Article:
I love poetry.
I loved poetry since before I loved Shakespeare
I have loved poetry since before I can remember.
It is highly likely my first poem was actually a nursery rhyme.
Maybe “Hickory Dickory Dock” or “Ring a’ring of Roses”.
By the time I reached primary school I was already reading poetry from books on the sheleves at home. Books with beautiful leather covers and gilded edges to the pages and names stamped in gold on the spines: Walter de la Mare, John Masefield, Longfellow, Worsdworth, Keats and Browning.
The only problem was that at school in those days nearly everything was learned by rote. Time after time we repeated our times tables so that we knew them off by heart. The same applied to important history dates and, of course, poetry.
The idea was that we would be able to recite a poem from memory, like a party trick. The problem was all we were taught were the words, not the real meaning behind them and why they were put together in the way that they were.
"Is there anybody there," said the Traveller, Knocking on the moonlit door; And his horse in the silence champed the grasses Of the forest's ferny floor: And a bird flew up out of the turret, Above the Traveller's head: And he smote on the door again a second time: "Is there anybody there?" he said.
Those among us of a certain age, and those who study English poetry, know these as the opening lines of The Listeners, by Walter de la Mare.
I remember more than 60 years ago reciting the whole poem in synchronisation with my fellows.
We knew the poem but poems don’t stop at the end.
Poems ask questions and seek answers.
Who was that Traveller?
What building could be entered if that moonlit door was unlocked?
But no one descended to the Traveller; No head from the leaf-fringed sill Leaned over and looked into his grey eyes, Where he stood perplexed and still. But only a host of phantom listeners That dwelt in the lone house then Stood listening in the quiet of the moonlight To that voice from the world of men: Stood thronging the faint moonbeams on the dark stair, That goes down to the empty hall, Hearkening in an air stirred and shaken By the lonely Traveller's call.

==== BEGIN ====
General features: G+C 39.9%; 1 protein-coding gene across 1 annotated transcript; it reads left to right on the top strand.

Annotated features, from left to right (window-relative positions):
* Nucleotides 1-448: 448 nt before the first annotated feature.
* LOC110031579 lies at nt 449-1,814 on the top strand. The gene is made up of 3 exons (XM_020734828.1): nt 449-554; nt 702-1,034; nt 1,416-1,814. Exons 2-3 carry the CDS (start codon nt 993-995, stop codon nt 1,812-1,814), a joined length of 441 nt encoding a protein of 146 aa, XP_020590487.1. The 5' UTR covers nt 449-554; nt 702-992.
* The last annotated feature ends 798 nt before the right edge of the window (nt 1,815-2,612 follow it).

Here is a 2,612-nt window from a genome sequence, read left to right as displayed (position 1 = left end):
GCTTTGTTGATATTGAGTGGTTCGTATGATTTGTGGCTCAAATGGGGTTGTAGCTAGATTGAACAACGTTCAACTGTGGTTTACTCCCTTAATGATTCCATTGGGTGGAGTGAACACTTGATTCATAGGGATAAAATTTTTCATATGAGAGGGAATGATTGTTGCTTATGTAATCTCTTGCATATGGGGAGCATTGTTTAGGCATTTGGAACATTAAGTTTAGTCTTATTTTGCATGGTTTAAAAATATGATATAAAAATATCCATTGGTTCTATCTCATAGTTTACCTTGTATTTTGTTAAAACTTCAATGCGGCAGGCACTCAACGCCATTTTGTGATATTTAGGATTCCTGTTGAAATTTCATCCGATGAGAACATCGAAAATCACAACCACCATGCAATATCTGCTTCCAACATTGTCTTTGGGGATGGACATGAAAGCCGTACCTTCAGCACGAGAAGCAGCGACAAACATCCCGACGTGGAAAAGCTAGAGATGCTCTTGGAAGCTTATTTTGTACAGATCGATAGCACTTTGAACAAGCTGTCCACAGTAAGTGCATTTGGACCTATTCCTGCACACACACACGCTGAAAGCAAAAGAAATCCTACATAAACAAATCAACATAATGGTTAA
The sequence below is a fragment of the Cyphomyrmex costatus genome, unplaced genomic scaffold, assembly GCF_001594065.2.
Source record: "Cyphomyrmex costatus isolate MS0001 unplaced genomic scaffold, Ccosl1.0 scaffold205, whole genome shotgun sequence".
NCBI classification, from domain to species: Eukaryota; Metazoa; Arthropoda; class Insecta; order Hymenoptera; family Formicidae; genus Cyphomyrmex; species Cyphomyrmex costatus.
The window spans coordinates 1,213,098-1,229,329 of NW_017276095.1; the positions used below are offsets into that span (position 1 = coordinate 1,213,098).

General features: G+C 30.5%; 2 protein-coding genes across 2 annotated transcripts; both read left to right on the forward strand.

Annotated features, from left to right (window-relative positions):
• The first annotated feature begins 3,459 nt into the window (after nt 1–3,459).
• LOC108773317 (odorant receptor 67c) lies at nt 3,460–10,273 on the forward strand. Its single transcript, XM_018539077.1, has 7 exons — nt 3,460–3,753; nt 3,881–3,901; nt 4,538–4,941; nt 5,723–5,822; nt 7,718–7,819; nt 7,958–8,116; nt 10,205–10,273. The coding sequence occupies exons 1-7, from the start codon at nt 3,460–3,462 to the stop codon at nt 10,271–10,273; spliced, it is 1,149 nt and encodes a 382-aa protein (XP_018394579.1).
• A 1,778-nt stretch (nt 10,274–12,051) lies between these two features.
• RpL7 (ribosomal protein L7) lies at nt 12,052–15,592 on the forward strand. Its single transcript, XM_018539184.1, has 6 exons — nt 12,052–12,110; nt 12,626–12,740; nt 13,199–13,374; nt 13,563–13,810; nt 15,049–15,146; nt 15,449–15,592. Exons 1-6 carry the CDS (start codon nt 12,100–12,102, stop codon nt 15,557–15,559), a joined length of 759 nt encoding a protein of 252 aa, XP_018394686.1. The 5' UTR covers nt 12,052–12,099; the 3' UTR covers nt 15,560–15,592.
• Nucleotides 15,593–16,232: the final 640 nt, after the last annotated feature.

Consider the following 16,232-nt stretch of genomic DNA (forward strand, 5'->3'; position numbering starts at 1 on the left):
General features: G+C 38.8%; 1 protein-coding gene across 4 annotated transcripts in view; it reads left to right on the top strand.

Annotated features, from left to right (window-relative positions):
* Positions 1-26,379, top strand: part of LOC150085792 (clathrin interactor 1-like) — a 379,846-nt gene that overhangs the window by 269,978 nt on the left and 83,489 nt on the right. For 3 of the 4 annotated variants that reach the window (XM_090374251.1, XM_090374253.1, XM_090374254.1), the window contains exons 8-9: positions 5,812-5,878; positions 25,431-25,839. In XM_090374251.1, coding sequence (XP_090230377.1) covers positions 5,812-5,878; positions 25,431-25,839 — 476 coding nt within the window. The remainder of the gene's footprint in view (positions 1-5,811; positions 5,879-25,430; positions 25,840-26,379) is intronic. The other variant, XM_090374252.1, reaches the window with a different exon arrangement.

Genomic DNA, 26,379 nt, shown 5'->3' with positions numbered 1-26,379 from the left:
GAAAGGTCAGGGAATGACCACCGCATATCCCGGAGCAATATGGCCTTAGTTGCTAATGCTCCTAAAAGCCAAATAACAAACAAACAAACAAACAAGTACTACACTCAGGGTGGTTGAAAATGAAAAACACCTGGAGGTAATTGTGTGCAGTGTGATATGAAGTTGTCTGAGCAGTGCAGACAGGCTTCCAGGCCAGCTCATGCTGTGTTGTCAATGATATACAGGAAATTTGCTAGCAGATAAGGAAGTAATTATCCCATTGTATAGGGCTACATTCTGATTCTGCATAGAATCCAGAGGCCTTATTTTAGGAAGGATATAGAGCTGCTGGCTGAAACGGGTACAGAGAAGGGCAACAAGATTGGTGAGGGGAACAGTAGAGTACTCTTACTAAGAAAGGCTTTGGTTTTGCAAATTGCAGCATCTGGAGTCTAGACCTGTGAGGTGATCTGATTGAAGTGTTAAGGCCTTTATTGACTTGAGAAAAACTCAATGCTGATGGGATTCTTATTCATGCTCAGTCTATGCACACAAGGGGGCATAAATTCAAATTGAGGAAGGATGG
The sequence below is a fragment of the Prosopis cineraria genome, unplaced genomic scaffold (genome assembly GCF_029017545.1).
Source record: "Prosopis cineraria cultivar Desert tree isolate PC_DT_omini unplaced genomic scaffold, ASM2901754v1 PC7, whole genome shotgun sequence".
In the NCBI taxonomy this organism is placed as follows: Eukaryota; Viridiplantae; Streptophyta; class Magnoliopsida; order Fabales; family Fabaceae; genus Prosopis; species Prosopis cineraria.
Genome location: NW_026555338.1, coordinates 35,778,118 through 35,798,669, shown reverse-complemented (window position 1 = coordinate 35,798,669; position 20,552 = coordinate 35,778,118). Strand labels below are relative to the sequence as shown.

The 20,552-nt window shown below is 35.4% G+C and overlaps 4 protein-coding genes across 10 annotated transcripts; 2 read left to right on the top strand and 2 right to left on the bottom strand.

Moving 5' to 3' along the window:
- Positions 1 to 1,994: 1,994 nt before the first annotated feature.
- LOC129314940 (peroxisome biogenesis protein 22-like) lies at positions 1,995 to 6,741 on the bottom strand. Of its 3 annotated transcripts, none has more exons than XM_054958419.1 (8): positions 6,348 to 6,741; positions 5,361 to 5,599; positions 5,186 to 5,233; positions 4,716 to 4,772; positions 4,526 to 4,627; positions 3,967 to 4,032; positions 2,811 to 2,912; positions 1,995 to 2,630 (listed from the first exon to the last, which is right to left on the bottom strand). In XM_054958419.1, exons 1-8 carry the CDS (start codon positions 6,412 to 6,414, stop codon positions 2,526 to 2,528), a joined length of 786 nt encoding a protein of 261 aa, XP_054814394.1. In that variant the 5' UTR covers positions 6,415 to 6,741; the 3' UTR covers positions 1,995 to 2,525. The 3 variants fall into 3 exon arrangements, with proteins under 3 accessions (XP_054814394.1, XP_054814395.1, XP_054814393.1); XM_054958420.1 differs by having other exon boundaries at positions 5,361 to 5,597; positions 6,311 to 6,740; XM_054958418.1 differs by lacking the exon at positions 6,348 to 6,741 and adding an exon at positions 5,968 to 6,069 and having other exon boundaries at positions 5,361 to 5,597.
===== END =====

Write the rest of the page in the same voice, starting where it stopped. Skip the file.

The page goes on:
We learn a little bit more about the Traveller, his eyes are grey, but is he an old man returning from years abroad, or a young man gone off on a quest having promised to return to his love.
Or had he gone to make his fortune to save the family home, only to return too late as the family and servants are now dead and only their phantoms remain.
And he felt in his heart their strangeness, Their stillness answering his cry, While his horse moved, cropping the dark turf, 'Neath the starred and leafy sky; For he suddenly smote on the door, even Louder, and lifted his head:-- "Tell them I came, and no one answered, That I kept my word," he said.
Who did he expect to find? A lover? a father – a mother? Certainly someone to whom he had given his word and had kept faith.
Was the house empty because all were dead or had his love been given to another?
Never the least stir made the listeners, Though every word he spake Fell echoing through the shadowiness of the still house From the one man left awake: Ay, they heard his foot upon the stirrup, And the sound of iron on stone, And how the silence surged softly backward, When the plunging hoofs were gone.
I realised that the only way I would ever find out about the Traveller and the phantom listeners was to learn more about poetry.
Certainly in my brief sojourn at the grammar school I learned more about literature, including Shakespeare and poetry, than I had learning to repeat the lines by rote.
As well as the books in the household as I grew up I also added my own choices and one of the first poetry books I bought was The Mersey Poets, Penguin collection of works by Roger McGough, Brian Patten and Adrian Henri.
Oddly enough a few years later I met them when I reviewed their evening of poetry at the Basildon Arts Centre.
That was a night to remember.
In fact it was one of many nights to remember because the Arts Centre did not only provide a stage for local amateur groups but also for musicians, poets and actors of renown.